I Vespri Siciliani  (Schroder;   Roswaenge,  Schlusnus,  Cunitz,  von Rohr)  (2-Myto 932.79)
Item# OP0261
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Product Description

I Vespri Siciliani  (Schroder;   Roswaenge,  Schlusnus,  Cunitz,  von Rohr)  (2-Myto 932.79)
OP0261. I VESPRI SICILIANI (in German), Live Performance, 1951, Frankfurt, w. Schröder Cond. Frankfurt Ensemble; Helge Roswaenge, Heinrich Schlusnus, Maud Cunitz, Otto von Rohr, etc.; Helge Roswaenge & Heinrich Schlusnus, w.Rother Cond.: FORZA – Excerpt, recorded 1943, Berlin. (Italy) 2-Myto 932.79. Very long out-of-print, Final Copy! - 8014399000796

CRITIC REVIEWS:

"Heinrich Schlusnus was one of two outstanding German baritones (the other was Gerhard Hüsch) who were most prominent in opera performances and lieder singing in Germany in the period between the wars. Schlusnus was renowned as the leading Verdi baritone at the Berlin State Opera for almost 30 years (1917-45) and also gave more than 2000 lieder recitals all over the world….He had a warm, exceptionally smooth, and beautiful voice with the strong high register needed for some of the big Verdi roles."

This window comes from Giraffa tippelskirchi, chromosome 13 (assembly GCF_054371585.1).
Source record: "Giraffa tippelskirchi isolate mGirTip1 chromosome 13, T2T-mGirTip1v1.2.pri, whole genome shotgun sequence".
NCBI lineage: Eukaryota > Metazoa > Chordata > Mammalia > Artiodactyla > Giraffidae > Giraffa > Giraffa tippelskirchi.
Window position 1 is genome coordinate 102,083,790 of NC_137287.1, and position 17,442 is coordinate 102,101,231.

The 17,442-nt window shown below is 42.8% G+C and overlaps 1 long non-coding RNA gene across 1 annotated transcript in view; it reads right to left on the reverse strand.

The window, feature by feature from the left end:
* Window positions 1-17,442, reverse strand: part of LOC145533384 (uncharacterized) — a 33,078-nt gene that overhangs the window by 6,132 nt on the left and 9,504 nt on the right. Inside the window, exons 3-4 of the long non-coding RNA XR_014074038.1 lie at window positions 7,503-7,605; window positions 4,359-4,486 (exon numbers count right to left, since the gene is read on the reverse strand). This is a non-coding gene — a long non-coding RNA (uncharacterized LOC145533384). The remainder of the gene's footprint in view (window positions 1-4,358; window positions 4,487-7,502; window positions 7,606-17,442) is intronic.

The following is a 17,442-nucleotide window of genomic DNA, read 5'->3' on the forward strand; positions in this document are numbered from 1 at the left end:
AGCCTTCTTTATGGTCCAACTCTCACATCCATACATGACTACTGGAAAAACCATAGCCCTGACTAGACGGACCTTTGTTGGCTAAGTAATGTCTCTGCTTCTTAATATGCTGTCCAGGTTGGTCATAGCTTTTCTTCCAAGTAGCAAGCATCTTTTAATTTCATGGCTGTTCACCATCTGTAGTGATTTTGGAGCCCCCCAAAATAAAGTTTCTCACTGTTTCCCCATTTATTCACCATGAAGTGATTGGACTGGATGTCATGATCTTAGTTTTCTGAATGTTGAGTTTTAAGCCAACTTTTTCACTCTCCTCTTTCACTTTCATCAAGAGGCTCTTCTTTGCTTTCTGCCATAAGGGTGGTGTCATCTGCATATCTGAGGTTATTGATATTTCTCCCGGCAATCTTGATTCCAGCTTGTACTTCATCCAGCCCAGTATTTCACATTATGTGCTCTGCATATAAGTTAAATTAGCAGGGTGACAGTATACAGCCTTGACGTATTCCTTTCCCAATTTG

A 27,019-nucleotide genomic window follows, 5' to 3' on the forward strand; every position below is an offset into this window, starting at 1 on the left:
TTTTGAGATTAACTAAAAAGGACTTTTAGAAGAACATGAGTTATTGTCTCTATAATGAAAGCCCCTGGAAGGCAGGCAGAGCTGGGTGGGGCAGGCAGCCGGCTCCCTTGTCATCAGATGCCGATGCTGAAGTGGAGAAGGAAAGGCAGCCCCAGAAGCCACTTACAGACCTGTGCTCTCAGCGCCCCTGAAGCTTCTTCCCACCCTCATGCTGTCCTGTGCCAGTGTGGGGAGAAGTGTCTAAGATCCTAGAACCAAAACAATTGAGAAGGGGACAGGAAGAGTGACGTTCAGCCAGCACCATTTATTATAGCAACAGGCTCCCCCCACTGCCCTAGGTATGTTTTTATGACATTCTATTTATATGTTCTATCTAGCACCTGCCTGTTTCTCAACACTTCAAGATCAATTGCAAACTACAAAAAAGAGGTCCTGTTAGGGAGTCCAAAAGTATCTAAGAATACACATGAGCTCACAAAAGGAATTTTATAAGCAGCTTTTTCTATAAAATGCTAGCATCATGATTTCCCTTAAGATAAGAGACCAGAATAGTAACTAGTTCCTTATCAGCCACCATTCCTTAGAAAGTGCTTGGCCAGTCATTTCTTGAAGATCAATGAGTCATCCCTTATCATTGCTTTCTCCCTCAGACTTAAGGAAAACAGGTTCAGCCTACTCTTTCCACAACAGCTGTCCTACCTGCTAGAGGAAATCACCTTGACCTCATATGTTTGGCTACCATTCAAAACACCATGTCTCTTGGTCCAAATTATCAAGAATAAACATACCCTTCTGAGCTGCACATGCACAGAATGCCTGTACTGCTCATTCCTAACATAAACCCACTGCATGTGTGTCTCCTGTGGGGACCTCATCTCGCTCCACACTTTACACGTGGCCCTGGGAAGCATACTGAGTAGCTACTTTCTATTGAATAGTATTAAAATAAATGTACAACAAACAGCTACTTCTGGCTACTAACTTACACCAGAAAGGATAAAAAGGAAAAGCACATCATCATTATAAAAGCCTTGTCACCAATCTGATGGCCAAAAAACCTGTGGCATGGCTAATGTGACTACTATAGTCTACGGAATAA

- Kurt Moses, AMERICAN RECORD GUIDE, March/April, 2007



“…the baritonal paragon of Belcanto during that era just may have been a German. Rarely have I been as surprised as I was by Heinrich Schlusnus’ 1937 ‘Il balen’. He sang it in German – yet the vowels, the legato, the style, were flawlessly Belcanto. He made a better Italian than the Italians! Schlusnus deserved the popularity and affection that his audiences offered him.”

- Leonardo A. Ciampa, THE TWILIGHT OF BELCANTO, p.179



“Helge Roswaenge boasted one of the most thrilling tenors of the century. In terms of heights and volume it seemed capable of almost anything its owner asked of it—and he was quite unstinting in its employment. Many of us brought up on 78rpm recordings of opera first encountered him in his quite overwhelming account of Florestan's scena, the only one in my experience that, from a vocal point of view, wholly measures up to Beethoven's exorbitant demands.”

- Alan Blyth, GRAMOPHONE